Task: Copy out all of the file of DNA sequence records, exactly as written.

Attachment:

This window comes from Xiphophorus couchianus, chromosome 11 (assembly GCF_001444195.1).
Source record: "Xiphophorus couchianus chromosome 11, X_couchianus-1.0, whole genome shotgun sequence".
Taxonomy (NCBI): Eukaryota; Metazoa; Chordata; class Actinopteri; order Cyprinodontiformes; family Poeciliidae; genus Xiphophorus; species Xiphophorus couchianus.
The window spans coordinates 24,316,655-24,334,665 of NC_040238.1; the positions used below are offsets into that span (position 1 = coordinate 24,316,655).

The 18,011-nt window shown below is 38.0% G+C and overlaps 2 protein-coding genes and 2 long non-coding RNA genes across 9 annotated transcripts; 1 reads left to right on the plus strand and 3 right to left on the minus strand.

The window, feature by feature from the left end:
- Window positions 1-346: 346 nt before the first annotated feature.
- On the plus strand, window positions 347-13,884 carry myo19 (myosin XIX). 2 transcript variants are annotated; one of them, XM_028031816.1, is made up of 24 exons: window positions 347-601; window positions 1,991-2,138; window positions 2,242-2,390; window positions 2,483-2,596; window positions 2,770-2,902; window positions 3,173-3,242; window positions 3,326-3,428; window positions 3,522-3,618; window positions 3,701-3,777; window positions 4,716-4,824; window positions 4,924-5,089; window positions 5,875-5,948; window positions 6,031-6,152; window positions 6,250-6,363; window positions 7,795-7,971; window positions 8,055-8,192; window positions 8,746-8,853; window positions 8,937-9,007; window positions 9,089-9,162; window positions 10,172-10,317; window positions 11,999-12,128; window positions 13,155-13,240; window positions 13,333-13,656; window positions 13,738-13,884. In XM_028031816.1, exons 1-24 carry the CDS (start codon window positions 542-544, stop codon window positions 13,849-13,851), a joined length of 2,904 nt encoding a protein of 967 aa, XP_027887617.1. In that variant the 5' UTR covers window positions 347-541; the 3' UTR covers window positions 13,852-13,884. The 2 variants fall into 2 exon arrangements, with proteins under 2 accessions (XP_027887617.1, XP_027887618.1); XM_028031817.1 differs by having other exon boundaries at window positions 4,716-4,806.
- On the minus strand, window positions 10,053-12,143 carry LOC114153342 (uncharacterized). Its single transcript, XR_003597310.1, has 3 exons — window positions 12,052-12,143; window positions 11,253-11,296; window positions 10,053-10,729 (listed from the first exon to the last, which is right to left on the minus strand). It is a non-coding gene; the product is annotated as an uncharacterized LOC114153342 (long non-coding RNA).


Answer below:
This window comes from Xiphophorus couchianus, chromosome 11 (assembly GCF_001444195.1).
Source record: "Xiphophorus couchianus chromosome 11, X_couchianus-1.0, whole genome shotgun sequence".
Taxonomy (NCBI): Eukaryota; Metazoa; Chordata; class Actinopteri; order Cyprinodontiformes; family Poeciliidae; genus Xiphophorus; species Xiphophorus couchianus.
The window spans coordinates 24,316,655-24,334,665 of NC_040238.1; the positions used below are offsets into that span (position 1 = coordinate 24,316,655).

The 18,011-nt window shown below is 38.0% G+C and overlaps 2 protein-coding genes and 2 long non-coding RNA genes across 9 annotated transcripts; 1 reads left to right on the plus strand and 3 right to left on the minus strand.

The window, feature by feature from the left end:
- Window positions 1-346: 346 nt before the first annotated feature.
- On the plus strand, window positions 347-13,884 carry myo19 (myosin XIX). 2 transcript variants are annotated; one of them, XM_028031816.1, is made up of 24 exons: window positions 347-601; window positions 1,991-2,138; window positions 2,242-2,390; window positions 2,483-2,596; window positions 2,770-2,902; window positions 3,173-3,242; window positions 3,326-3,428; window positions 3,522-3,618; window positions 3,701-3,777; window positions 4,716-4,824; window positions 4,924-5,089; window positions 5,875-5,948; window positions 6,031-6,152; window positions 6,250-6,363; window positions 7,795-7,971; window positions 8,055-8,192; window positions 8,746-8,853; window positions 8,937-9,007; window positions 9,089-9,162; window positions 10,172-10,317; window positions 11,999-12,128; window positions 13,155-13,240; window positions 13,333-13,656; window positions 13,738-13,884. In XM_028031816.1, exons 1-24 carry the CDS (start codon window positions 542-544, stop codon window positions 13,849-13,851), a joined length of 2,904 nt encoding a protein of 967 aa, XP_027887617.1. In that variant the 5' UTR covers window positions 347-541; the 3' UTR covers window positions 13,852-13,884. The 2 variants fall into 2 exon arrangements, with proteins under 2 accessions (XP_027887617.1, XP_027887618.1); XM_028031817.1 differs by having other exon boundaries at window positions 4,716-4,806.
- On the minus strand, window positions 10,053-12,143 carry LOC114153342 (uncharacterized). Its single transcript, XR_003597310.1, has 3 exons — window positions 12,052-12,143; window positions 11,253-11,296; window positions 10,053-10,729 (listed from the first exon to the last, which is right to left on the minus strand). It is a non-coding gene; the product is annotated as an uncharacterized LOC114153342 (long non-coding RNA).